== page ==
Locating God

I grew up learning that God is “up” and you-know-who is “down.” The psalmist says the Lord rides on the clouds; he chooses to dwell in the mountains. The ancients in the Old Testament looked to the mountains to where God lived. In fact, ancient cultures looked to the mountains as the place of the gods. Mountains were awesome, insurmountable, and only God could reign over something so spectacularly frightful. Or God dwells in the highest heavens, the clouds, or the sky; again, insurmountable, unapproachable, and no one but God can be up there.

Social theorist Joseph Campbell asserts that all people and cultures develop myths to handle the unexplainable, especially the nature and location of God. The mountains, the highest hills, the clouds were all completely off limits to humans. No one dare go there! But now, the myths are debunked (we’ve climbed mountains, surpassed the clouds, entered space, seen the galaxies) and, therefore, the “myth of God” is finally put to rest.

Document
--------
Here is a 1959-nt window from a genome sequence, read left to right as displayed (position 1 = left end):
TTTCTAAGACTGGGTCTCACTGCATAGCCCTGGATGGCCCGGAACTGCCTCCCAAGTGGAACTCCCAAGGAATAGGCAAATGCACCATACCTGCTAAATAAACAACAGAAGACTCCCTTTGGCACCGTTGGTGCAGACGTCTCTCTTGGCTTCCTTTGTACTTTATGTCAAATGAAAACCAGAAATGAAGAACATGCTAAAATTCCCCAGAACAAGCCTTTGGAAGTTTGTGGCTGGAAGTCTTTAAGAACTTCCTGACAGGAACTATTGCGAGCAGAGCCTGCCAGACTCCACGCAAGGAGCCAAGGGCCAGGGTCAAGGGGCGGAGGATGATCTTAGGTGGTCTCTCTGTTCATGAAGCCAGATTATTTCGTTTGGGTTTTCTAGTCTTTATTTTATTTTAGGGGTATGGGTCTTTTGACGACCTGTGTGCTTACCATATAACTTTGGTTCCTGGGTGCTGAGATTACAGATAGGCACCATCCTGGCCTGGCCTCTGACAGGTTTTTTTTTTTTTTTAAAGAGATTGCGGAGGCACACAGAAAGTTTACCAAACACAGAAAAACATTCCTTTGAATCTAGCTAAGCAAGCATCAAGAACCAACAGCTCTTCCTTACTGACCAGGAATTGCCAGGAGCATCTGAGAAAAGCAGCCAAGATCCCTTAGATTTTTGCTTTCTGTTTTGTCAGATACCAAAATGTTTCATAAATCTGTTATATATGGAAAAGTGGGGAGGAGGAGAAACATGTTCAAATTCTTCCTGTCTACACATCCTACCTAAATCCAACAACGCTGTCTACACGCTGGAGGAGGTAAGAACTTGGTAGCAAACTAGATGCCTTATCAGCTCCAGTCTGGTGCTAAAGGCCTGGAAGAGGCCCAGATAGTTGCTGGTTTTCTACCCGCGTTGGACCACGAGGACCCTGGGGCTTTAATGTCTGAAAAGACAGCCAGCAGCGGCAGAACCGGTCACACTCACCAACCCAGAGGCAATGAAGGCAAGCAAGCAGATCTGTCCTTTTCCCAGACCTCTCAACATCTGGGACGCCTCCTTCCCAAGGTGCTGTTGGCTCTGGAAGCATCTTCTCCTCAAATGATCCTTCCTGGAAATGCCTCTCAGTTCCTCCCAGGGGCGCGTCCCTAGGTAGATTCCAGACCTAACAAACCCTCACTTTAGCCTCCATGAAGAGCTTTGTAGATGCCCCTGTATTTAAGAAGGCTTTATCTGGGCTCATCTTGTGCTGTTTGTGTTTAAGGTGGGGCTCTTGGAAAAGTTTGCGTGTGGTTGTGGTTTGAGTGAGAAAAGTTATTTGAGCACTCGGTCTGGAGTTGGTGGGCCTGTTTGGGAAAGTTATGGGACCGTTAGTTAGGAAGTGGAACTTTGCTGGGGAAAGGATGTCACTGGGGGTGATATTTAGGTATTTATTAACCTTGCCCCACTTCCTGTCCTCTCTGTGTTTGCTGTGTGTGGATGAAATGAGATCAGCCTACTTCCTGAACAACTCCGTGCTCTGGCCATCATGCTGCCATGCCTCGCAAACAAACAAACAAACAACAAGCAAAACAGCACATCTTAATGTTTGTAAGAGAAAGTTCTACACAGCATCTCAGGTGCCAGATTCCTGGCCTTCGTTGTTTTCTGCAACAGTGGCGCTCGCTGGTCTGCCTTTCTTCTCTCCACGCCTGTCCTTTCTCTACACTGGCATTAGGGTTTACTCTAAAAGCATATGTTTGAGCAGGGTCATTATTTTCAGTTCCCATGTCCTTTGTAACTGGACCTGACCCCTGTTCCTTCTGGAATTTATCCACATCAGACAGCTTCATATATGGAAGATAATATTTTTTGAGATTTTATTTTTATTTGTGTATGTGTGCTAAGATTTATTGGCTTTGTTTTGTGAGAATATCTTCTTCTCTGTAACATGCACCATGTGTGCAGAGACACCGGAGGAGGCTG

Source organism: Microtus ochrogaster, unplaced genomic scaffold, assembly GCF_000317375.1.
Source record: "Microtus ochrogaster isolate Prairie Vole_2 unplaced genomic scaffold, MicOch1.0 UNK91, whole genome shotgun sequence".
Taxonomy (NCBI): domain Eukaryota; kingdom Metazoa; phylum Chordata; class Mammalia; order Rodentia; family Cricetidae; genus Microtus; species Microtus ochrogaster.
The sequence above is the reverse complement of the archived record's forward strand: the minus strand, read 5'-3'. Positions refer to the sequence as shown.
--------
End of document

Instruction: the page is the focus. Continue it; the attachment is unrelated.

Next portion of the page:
The writers of the Old Testament got it right. Yes, God lives beyond where I would dare go without a guide — he resides inside me where contradictions often rule, every turn may reveal treachery, and each cave or corner, darkness. God chooses to live within those who trust, love, and serve Him, even though the mistiness of wrong choices and the faint odor of damaged goods lingers. The grandest expression of the location of God? “Christ in you, the hope of glory.” The God of the clouds compressed to the locality of my inner self. He chooses to live here, inside me.

To the heights and depths,

Rick

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